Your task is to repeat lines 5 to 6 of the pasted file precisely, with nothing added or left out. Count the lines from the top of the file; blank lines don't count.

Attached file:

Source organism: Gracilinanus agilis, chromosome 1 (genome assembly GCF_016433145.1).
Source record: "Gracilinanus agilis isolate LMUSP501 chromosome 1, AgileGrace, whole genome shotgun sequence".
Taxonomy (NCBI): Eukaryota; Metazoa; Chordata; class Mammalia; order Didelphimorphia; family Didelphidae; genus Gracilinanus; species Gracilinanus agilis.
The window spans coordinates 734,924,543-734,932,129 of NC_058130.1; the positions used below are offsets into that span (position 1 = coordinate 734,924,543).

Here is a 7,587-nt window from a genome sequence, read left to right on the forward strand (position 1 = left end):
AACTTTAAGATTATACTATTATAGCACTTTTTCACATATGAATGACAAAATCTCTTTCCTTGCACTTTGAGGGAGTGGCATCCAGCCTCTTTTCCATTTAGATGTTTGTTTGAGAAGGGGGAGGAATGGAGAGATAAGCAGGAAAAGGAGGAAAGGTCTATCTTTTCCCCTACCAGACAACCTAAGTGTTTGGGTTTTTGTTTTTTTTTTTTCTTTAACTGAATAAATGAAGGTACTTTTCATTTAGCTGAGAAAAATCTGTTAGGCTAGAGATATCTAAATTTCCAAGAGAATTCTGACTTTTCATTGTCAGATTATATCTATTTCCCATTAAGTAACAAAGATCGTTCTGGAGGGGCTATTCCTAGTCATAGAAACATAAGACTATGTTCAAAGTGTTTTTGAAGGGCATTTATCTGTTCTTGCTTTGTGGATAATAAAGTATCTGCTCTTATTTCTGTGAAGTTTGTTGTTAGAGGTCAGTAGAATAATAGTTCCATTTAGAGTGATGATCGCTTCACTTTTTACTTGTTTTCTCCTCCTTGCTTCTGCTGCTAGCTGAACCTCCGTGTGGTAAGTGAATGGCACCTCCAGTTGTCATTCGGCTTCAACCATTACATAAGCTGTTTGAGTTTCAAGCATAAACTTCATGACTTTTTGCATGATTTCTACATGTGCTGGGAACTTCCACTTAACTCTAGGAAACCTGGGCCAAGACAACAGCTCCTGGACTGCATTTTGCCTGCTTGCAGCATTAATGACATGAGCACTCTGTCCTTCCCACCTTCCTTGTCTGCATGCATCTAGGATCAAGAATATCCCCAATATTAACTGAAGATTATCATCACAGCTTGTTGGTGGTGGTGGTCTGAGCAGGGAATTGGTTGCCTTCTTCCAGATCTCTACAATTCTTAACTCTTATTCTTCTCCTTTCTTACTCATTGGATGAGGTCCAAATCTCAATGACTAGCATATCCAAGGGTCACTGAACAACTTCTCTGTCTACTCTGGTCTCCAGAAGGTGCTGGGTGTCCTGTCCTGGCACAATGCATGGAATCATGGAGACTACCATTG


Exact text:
Here is a 7,587-nt window from a genome sequence, read left to right on the forward strand (position 1 = left end):
AACTTTAAGATTATACTATTATAGCACTTTTTCACATATGAATGACAAAATCTCTTTCCTTGCACTTTGAGGGAGTGGCATCCAGCCTCTTTTCCATTTAGATGTTTGTTTGAGAAGGGGGAGGAATGGAGAGATAAGCAGGAAAAGGAGGAAAGGTCTATCTTTTCCCCTACCAGACAACCTAAGTGTTTGGGTTTTTGTTTTTTTTTTTTCTTTAACTGAATAAATGAAGGTACTTTTCATTTAGCTGAGAAAAATCTGTTAGGCTAGAGATATCTAAATTTCCAAGAGAATTCTGACTTTTCATTGTCAGATTATATCTATTTCCCATTAAGTAACAAAGATCGTTCTGGAGGGGCTATTCCTAGTCATAGAAACATAAGACTATGTTCAAAGTGTTTTTGAAGGGCATTTATCTGTTCTTGCTTTGTGGATAATAAAGTATCTGCTCTTATTTCTGTGAAGTTTGTTGTTAGAGGTCAGTAGAATAATAGTTCCATTTAGAGTGATGATCGCTTCACTTTTTACTTGTTTTCTCCTCCTTGCTTCTGCTGCTAGCTGAACCTCCGTGTGGTAAGTGAATGGCACCTCCAGTTGTCATTCGGCTTCAACCATTACATAAGCTGTTTGAGTTTCAAGCATAAACTTCATGACTTTTTGCATGATTTCTACATGTGCTGGGAACTTCCACTTAACTCTAGGAAACCTGGGCCAAGACAACAGCTCCTGGACTGCATTTTGCCTGCTTGCAGCATTAATGACATGAGCACTCTGTCCTTCCCACCTTCCTTGTCTGCATGCATCTAGGATCAAGAATATCCCCAATATTAACTGAAGATTATCATCACAGCTTGTTGGTGGTGGTGGTCTGAGCAGGGAATTGGTTGCCTTCTTCCAGATCTCTACAATTCTTAACTCTTATTCTTCTCCTTTCTTACTCATTGGATGAGGTCCAAATCTCAATGACTAGCATATCCAAGGGTCACTGAACAACTTCTCTGTCTACTCTGGTCTCCAGAAGGTGCTGGGTGTCCTGTCCTGGCACAATGCATGGAATCATGGAGACTACCATTG